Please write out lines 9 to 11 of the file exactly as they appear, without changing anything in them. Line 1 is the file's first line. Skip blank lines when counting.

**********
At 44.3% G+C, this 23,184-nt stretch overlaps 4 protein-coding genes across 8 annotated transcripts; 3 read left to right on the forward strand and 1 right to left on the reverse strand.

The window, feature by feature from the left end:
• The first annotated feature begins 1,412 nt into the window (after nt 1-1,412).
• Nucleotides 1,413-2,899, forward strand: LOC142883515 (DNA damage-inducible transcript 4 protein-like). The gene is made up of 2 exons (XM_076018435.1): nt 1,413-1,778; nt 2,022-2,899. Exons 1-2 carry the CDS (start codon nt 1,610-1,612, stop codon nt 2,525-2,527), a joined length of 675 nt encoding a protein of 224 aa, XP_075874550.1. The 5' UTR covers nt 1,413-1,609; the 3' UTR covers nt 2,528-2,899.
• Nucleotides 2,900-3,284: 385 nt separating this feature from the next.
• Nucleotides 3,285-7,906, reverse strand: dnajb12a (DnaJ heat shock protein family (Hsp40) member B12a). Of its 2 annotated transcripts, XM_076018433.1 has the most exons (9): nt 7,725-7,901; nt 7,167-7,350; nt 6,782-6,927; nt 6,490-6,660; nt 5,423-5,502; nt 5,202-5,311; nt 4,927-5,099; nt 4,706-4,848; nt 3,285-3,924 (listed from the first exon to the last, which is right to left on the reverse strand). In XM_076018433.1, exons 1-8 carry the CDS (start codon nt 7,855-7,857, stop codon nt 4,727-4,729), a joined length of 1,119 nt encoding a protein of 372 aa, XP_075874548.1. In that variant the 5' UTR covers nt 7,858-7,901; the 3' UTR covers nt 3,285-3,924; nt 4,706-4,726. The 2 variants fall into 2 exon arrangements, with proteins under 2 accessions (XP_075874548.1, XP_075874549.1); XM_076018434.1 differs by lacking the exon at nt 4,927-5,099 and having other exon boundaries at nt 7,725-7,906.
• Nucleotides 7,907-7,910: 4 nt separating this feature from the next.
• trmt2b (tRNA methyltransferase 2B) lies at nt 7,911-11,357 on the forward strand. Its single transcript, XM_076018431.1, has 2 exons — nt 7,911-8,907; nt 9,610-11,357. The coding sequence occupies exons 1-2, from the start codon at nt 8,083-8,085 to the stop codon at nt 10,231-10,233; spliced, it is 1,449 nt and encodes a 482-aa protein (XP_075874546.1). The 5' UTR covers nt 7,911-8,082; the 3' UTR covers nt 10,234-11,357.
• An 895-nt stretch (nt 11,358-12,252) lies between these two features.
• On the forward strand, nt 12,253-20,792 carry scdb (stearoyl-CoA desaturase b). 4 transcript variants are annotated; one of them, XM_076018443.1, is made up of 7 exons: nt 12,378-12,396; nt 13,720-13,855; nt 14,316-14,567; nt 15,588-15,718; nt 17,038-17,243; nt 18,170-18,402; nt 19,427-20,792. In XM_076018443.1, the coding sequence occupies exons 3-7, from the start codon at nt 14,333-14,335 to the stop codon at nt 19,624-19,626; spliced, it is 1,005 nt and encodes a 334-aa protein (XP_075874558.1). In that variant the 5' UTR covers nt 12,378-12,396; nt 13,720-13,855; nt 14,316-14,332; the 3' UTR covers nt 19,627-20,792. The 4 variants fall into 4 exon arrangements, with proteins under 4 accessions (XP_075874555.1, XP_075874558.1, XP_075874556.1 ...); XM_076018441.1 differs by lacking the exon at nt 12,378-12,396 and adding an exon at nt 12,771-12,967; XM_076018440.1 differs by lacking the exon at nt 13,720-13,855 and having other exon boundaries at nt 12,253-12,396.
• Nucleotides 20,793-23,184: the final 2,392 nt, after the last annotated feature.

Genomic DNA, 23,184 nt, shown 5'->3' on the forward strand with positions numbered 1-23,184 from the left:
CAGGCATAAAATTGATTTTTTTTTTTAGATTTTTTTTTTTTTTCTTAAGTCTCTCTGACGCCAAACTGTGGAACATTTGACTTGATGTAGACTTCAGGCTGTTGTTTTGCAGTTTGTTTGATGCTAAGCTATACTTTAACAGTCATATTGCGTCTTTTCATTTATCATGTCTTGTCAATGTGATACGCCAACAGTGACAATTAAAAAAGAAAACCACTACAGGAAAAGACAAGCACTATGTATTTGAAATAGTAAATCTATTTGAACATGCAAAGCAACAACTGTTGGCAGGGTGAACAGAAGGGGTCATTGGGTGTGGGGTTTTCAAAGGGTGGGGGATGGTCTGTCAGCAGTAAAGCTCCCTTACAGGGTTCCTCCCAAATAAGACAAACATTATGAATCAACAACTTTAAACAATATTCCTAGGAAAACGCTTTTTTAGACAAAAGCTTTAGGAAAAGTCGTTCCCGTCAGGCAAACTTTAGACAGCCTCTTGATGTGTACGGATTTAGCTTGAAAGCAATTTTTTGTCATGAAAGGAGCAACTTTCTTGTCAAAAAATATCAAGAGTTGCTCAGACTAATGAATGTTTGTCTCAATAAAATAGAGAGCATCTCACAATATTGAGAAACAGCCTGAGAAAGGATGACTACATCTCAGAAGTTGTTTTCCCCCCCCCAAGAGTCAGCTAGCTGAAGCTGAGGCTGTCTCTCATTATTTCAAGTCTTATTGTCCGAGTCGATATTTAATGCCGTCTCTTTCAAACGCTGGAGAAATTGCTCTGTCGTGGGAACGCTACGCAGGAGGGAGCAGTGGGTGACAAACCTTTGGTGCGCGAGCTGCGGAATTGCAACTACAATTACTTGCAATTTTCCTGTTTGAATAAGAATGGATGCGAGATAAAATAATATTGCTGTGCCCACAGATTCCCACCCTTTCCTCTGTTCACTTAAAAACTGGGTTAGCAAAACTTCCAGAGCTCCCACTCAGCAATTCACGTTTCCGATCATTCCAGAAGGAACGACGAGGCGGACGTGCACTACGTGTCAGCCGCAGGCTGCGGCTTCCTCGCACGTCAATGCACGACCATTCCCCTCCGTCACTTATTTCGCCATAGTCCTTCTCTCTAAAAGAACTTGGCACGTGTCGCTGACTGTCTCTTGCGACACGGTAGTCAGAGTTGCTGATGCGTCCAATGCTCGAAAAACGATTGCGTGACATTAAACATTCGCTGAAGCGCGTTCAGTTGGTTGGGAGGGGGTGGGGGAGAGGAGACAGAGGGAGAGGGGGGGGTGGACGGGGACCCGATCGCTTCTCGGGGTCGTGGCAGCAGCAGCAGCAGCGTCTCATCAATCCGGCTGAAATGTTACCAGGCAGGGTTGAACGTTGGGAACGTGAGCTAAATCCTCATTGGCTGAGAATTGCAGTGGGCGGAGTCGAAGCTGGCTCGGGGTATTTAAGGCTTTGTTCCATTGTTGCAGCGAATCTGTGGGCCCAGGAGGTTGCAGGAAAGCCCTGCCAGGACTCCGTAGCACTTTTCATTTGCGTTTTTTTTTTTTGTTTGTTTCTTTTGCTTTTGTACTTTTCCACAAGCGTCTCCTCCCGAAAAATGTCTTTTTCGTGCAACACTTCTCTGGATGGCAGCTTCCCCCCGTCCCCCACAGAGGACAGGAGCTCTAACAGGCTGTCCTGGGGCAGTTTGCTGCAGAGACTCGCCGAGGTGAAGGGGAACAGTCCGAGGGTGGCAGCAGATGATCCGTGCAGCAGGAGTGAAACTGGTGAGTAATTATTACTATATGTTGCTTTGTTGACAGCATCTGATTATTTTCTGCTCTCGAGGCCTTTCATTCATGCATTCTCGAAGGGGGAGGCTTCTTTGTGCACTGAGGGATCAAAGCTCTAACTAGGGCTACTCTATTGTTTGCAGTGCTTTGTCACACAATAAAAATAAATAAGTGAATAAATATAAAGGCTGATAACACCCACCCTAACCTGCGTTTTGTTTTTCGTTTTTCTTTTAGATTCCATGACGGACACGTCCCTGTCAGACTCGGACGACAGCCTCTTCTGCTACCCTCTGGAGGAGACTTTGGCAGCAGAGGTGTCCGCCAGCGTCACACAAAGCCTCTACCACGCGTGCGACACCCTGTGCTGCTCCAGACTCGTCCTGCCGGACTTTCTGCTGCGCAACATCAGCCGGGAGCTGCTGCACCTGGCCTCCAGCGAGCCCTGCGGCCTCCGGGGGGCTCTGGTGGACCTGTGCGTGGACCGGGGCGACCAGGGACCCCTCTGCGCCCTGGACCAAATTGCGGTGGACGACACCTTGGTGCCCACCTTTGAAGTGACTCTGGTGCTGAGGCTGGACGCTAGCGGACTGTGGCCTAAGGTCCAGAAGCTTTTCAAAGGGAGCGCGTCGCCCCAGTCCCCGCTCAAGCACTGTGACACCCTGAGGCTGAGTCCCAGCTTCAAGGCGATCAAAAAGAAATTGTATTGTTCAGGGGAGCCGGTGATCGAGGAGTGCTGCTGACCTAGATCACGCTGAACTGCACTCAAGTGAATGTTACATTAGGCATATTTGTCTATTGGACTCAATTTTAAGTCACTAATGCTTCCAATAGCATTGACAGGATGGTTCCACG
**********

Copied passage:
• An 895-nt stretch (nt 11,358-12,252) lies between these two features.
• On the forward strand, nt 12,253-20,792 carry scdb (stearoyl-CoA desaturase b). 4 transcript variants are annotated; one of them, XM_076018443.1, is made up of 7 exons: nt 12,378-12,396; nt 13,720-13,855; nt 14,316-14,567; nt 15,588-15,718; nt 17,038-17,243; nt 18,170-18,402; nt 19,427-20,792. In XM_076018443.1, the coding sequence occupies exons 3-7, from the start codon at nt 14,333-14,335 to the stop codon at nt 19,624-19,626; spliced, it is 1,005 nt and encodes a 334-aa protein (XP_075874558.1). In that variant the 5' UTR covers nt 12,378-12,396; nt 13,720-13,855; nt 14,316-14,332; the 3' UTR covers nt 19,627-20,792. The 4 variants fall into 4 exon arrangements, with proteins under 4 accessions (XP_075874555.1, XP_075874558.1, XP_075874556.1 ...); XM_076018441.1 differs by lacking the exon at nt 12,378-12,396 and adding an exon at nt 12,771-12,967; XM_076018440.1 differs by lacking the exon at nt 13,720-13,855 and having other exon boundaries at nt 12,253-12,396.
• Nucleotides 20,793-23,184: the final 2,392 nt, after the last annotated feature.